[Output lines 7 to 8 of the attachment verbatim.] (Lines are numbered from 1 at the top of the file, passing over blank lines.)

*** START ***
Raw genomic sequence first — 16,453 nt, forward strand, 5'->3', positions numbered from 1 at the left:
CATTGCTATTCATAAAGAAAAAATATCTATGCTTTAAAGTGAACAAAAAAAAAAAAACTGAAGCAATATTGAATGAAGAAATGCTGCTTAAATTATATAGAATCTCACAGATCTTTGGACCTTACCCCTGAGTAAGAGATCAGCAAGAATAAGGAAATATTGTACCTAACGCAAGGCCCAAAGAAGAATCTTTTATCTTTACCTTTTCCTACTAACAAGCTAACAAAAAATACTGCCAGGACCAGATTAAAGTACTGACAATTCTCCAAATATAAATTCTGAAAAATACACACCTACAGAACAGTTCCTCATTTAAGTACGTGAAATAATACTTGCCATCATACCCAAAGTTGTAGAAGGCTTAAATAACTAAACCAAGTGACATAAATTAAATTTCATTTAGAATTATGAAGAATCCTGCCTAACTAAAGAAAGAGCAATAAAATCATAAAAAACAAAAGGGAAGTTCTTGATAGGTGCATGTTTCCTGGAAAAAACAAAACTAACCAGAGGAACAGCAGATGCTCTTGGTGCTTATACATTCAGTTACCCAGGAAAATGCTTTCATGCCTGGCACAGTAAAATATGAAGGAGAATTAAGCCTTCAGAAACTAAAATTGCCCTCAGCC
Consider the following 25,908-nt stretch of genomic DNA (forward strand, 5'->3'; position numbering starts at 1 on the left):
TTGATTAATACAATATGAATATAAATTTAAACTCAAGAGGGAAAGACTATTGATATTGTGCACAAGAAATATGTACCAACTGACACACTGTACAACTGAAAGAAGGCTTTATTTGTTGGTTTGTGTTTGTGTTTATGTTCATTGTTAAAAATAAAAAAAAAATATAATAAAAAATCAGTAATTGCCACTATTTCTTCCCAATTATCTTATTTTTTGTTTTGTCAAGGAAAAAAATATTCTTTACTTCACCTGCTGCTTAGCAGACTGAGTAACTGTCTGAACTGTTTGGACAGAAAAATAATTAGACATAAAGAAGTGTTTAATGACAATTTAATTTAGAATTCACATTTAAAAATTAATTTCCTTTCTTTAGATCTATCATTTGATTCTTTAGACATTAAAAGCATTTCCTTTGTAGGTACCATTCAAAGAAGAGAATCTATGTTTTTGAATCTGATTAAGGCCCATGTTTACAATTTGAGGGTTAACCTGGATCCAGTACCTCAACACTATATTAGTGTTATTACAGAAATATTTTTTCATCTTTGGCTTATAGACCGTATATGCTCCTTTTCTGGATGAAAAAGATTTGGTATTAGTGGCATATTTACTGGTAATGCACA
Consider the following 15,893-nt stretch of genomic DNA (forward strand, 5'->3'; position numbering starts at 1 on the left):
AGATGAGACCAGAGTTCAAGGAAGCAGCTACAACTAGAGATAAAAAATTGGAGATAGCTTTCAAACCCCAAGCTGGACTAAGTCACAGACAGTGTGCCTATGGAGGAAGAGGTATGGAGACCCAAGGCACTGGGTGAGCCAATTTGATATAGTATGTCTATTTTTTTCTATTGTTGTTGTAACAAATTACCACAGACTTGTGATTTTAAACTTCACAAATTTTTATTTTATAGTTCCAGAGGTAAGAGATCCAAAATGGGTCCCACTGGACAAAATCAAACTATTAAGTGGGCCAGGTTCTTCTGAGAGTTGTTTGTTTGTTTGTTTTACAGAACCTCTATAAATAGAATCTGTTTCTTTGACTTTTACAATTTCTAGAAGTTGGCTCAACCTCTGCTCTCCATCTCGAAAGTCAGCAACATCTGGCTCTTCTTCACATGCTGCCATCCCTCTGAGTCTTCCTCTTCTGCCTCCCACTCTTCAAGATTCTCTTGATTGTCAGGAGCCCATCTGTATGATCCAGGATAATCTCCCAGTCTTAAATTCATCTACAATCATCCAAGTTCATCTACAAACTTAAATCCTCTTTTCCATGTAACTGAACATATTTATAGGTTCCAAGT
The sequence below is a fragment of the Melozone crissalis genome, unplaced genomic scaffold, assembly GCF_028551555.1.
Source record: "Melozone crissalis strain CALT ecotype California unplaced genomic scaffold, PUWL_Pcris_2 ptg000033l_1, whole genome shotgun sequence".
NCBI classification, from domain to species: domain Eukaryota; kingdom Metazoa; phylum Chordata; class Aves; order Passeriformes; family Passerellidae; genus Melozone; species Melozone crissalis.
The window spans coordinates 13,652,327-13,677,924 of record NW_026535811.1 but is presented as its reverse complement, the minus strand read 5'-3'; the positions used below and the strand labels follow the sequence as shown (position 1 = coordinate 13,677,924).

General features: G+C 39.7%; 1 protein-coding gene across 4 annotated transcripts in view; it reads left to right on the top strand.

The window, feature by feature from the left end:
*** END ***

The sequence below is a fragment of the Melozone crissalis genome, unplaced genomic scaffold, assembly GCF_028551555.1.
Source record: "Melozone crissalis strain CALT ecotype California unplaced genomic scaffold, PUWL_Pcris_2 ptg000033l_1, whole genome shotgun sequence".